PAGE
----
509 F2d 848 No 73--1149

509 F.2d 848

89 L.R.R.M. (BNA) 2859, 1 Employee Benefits Ca 1088

Henry GILER and all other present and former members of
Locals 108, 420, 509, 206, 273, 152, 88, 26, and 426 of the
Sheet Metal Workers International Association similarly
situated, Plaintiff-Appellant,
SOUTHERN CALIFORNIA et al., Defendants-Appellees.

No. 73--1149.

United States Court of Appeals,
Ninth Circuit.

Sept. 3, 1974.
As Amended Jan. 7, 1975.

Emanuel Gyler (argued), of Gyler & Gottlieb, Long Beach, Cal, for plaintiff-appellant.

Robert W. Filbert (argued), Beverly Hills, Cal., for defendants-appellees.

Before HUFSTEDLER and CHOY, Circuit Judges, and SOLOMON, District Judge.*



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The District Court dismissed an action in which Giler (plaintiff) asserted that the 'break-in-service' provision of his union's pension plan was invalid. We affirm.


Giler voluntarily withdrew his membership in the Sheet Metal Workers Union in September, 1965, to become self-employed. On that date he had accumulated 17 years in pension credits. In December, 1966, when Giler reached the age of 50, he applied to the trustees of the pension plan for the vesting of his pension rights. The trustees rejected the request because the plan required 20 years of pension credits to vest a pension at that age.


In 1971, the pension plan was amended to permit pension rights to a member with 15 years of service when he attained the age of 55. In December, 1971, when plaintiff reached 55, he applied for pension benefits. His request was denied because there was a break in service of more than two years.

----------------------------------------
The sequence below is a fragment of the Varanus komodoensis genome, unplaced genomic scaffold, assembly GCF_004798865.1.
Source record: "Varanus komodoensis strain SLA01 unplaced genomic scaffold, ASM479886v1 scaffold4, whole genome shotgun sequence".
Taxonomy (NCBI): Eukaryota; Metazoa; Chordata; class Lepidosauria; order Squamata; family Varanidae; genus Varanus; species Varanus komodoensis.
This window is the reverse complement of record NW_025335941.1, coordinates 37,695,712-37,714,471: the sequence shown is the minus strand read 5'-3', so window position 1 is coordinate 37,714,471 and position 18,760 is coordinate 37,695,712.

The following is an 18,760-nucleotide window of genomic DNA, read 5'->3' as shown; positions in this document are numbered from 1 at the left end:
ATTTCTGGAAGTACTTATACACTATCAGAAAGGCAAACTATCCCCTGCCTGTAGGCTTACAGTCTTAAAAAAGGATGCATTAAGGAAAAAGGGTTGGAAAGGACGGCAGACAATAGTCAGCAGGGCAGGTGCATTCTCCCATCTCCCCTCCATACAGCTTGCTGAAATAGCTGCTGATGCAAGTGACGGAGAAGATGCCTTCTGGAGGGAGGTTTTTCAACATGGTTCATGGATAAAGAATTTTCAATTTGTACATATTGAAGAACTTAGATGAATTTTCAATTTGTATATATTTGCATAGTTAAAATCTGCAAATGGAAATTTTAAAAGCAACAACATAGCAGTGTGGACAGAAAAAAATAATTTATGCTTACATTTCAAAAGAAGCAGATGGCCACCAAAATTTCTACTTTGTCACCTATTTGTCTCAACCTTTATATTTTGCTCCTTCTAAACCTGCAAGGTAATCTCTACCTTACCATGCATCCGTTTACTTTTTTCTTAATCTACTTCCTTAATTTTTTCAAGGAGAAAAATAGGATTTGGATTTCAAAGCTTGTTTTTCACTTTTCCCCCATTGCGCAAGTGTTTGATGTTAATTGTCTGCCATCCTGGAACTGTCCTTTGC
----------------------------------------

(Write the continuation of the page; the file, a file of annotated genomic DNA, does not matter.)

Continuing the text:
The pension plan provided that an employee's previsouly accumulated pension credits would be cancelled if he failed to earn one quarter of pension credit in two consecutive calendar years. Plaintiff asserts that this rule violates 29 U.S.C. § 186(c)(5).


The trustees of a pension plan established under 29 U.S.C. § 186(c)(5) have broad discretion in setting eligibility rules. A court should interfere only when the rule is unreasonable or its enforcement arbitrary. Roark v. Lewis, 130 U.S.App.D.C. 360, 401 F.2d 425 (1968), adhered to sub nom. Roark v. Boyle, 141 U.S.App.D.C. 390, 439 F.2d 497 (1970).


In Lee v. Nesbitt, 453 F.2d 1309 (9th Cir. 1972), the case upon which appellant relies, the employee had completed the minimum number of years of work credit in covered employment before he had a break in employment. And the break was involuntary; there was no work available for him.


Here Giler voluntarily left covered employment. He did not show that the trustees arbitrarily or capriciously enforced the rule. The break-in-service rule is reasonable as applied to him.1

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Honorable Gus J. Solomon, Senior United States District Judge for the District of Oregon, sitting by designation


The Employee Retirement Income Security Act of 1974 was enacted on September 2, 1974, Pub.L.No. 93--406, 88 Stat. 829. Under the Act all plans must provide for the immediate vesting of rights to benefits derived from employee contributions and 100 per cent vesting of all rights after 15 years of service

In addition, the 'break-in-service' provisions under the Act are restrictive. If the 1974 Act had been in effect during the period of Giler's employment, he would have been entitled to prevail in this case.